Introduction - Tileable Textures - Intermediate Bump Mapping - Advanced Bump Mapping

 

 

Easy Bump Mapping

 

This section deals with bump mapping at its most basic. It will introduce you to a way of creating bump maps quickly and easily. It is a simple method that should work for a large number of textures. We'll also be detailing how to get your texture and bump map in-game, using Tool and Guerilla.

 

1) If you followed the previous Tileable Textures tutorial, load your finished brick texture into The GIMP. If you didn't follow that tutorial and the terms 'Offset' or 'Clone Stamp' mean nothing to you, please go back and work through it, because the techniques shown to you in that section will be essential to making bump maps.

If you already know about making tileable/seamless textures but didn't follow the previous tutorial, the finished brick texture can be downloaded here. You'll need it to work through this section.

2) As you may know, bump maps are grayscale images where white equals high, black equals low and the various shades of gray representing the values in between. So, the first thing we need to do is convert the image to Grayscale by selecting Image>Mode>Grayscale from the menu above the texture.

3) You can see that the mortar lines around the bricks are a darker shade of gray than the bricks. This is handy for us because they are also the lowest points on a physical brick wall. So what we need is a way to separate the mortar lines as pure black and the bricks as pure white. This can be easily done using the Contrast and Brightness tools.

From the menu, select Layer>Colors>Brightness-Contrast. Move the two sliders around to the right until your image looks similar to the one below (the values that I used are Brightness: 23, Contrast: 127, but your image may look better at different settings).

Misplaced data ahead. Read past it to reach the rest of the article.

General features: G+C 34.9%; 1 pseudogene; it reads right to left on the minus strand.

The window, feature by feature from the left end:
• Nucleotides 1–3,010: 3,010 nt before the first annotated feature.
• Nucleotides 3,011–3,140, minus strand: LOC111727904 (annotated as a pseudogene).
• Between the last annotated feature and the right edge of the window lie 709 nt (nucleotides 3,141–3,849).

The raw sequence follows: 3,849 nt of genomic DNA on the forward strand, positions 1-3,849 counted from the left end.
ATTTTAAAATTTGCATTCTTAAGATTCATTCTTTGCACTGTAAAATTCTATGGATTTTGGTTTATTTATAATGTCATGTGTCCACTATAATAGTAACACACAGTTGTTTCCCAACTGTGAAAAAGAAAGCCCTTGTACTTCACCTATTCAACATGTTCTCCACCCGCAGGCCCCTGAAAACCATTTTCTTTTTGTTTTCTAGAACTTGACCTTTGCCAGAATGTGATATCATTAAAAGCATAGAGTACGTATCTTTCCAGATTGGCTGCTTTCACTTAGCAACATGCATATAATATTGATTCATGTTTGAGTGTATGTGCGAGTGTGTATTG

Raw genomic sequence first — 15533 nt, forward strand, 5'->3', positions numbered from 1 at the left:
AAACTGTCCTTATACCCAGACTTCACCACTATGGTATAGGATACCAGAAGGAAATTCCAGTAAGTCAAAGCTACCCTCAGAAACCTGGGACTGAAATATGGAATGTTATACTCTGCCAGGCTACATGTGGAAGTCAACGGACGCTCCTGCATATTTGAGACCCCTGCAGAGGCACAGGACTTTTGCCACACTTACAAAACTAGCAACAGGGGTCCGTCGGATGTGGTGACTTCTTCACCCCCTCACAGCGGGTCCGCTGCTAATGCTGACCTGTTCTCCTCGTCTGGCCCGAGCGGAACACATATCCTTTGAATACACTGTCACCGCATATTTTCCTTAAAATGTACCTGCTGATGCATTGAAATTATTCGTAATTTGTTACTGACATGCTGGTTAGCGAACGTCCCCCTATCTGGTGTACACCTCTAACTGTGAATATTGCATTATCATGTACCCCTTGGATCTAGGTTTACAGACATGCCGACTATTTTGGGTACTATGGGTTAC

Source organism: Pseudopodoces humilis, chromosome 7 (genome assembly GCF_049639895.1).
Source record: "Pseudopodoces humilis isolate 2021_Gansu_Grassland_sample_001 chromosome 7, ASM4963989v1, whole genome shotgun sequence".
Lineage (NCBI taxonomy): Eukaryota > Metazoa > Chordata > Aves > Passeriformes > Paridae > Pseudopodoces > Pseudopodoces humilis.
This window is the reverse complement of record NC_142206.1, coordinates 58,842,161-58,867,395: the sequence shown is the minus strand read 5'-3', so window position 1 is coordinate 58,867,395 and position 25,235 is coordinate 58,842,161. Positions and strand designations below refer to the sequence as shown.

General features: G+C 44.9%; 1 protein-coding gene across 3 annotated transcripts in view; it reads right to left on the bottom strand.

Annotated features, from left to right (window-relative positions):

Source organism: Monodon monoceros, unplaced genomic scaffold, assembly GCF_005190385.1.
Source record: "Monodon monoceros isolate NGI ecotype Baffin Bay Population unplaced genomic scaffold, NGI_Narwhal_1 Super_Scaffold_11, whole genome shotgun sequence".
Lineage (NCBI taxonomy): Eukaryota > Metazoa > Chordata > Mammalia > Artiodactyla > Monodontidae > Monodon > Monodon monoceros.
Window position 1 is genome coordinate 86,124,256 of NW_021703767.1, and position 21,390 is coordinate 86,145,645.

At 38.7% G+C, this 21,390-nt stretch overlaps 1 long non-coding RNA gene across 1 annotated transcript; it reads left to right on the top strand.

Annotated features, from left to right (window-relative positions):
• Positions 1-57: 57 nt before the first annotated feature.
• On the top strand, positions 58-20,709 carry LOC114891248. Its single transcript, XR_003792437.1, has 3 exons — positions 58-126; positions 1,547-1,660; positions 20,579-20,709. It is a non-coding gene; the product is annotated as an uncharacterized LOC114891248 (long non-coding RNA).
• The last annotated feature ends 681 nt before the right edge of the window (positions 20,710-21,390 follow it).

4) The edges here are pretty harsh and won't look good when used as a bump map, so we will need to blur the image. From the menu, select Filters>Blur>Gaussian Blur(IIR). A small window will pop up asking how much you want to blur the image. Enter 5.0 into both boxes (when using other images, you will probably need to blur by a different amount, but 5 will do fine for this example).

5) Offset the image by selecting Layer>Transform>Offset from the menu. Press the button marked 'Offset by (x/2),(y/2)', then hit OK.

6) The blurring has caused the image to be mismatched around both the horizontal and vertical edges, so you will want to use the Clone Stamp tool to smooth it all out, just like we did in the previous section. However, this time you will want to be much more specific about the points you clone from. Aim to smooth the edges by painting over them with the lines that already exist, as seen in the picture below.

Harsh Edges From Blurring
(click to enlarge)
Direct Cloning From Existing Lines
(click to enlarge)

7) Once you're happy with the way the horizontal and vertical edges look, return the image back to normal by using the Offset command again.

8) The bump map is now ready to be saved as a .tif file (the Halo Editing Kit requires bump maps to be save as .tif files). If you've used more than one layer in your image (it tells you how many layers you're using in the blue window at the top of the image), then you'll need to merge them all using Layer>Merge Down before saving.